Broker controls your tradesAutomatic executions


NDD brokers guarantee an unbiased trade, 100% automatic, without the intervention of dealers. Therefore, there cannot be a conflict of interest (it might happen with DD brokers, who serve as your banks and at the same time trade against you).

There are several important criteria for choosing your broker:

Security: We advise you to choose a broker who is subject to regulation by one of the major regulators – such as the American, German, Australian, British or French regulators. A brokerage that works without regulatory supervision at all might be suspicious.

Trading Platform: The platform has to be very user-friendly and clear. It also has to be simple to operate, and include all technical indicators and tools that you wish to use. Extras such as news sections or commentaries add to the quality of the broker.

Transaction Costs: You have to check and compare spreads, fees or other commissions if there are any.

Call to action: Accurate price quotes and fast reactions to your orders.

An optional practice account: Once again, we recommend practicing a little on your chosen platform before opening a real account.


Three simple, quick steps to start trading:

  1. Choosing an account type: Determines the capital that you wish to deposit, which derives from the amounts of money that you wish to trade with.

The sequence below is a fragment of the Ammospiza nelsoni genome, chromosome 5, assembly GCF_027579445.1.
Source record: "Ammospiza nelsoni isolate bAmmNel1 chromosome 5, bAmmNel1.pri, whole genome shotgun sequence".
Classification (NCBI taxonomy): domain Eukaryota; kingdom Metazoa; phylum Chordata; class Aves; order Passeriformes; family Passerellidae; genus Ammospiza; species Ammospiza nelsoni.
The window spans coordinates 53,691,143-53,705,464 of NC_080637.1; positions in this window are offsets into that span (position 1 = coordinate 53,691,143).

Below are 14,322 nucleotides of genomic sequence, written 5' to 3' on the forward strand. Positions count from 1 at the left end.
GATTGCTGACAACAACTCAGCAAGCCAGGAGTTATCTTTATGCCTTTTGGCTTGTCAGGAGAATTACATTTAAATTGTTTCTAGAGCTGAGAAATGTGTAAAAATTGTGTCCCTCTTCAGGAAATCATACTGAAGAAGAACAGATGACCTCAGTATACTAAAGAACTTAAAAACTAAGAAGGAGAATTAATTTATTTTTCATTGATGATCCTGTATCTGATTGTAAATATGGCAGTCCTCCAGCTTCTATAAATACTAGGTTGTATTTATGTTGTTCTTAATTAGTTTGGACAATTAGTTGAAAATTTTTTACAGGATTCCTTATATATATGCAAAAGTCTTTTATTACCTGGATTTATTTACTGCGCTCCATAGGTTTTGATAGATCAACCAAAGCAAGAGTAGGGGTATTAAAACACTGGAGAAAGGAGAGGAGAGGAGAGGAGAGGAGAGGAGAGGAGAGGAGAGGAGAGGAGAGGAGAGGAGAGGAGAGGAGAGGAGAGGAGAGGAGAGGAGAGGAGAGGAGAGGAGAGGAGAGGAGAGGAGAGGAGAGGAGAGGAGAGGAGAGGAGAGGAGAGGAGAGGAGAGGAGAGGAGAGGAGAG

2. Registration: Includes filling up your personal details and signing up.
  3. Account Activation: At the end of the process you get an email from your broker, with username, password, and further instructions.

Tip: Most of our most recommended brokers, such as eToro and AvaTrade, offer a personal account manager when depositing $500 or more in your account. A personal account manager is a fantastic and important service, which you definitely want on your side. It might be the difference between struggling and succeeding, especially if you are a beginner. An account manager will help you with every technical question, tip, trading advice and more.

Remember: Ask for a personal account manager when opening an account, even if it means calling the brokerage’s help desk.

We strongly recommend opening your account with the big, reliable and popular brokers from the FX Leaders recommended forex brokers site. They have already earned a high reputation and large, loyal clientele.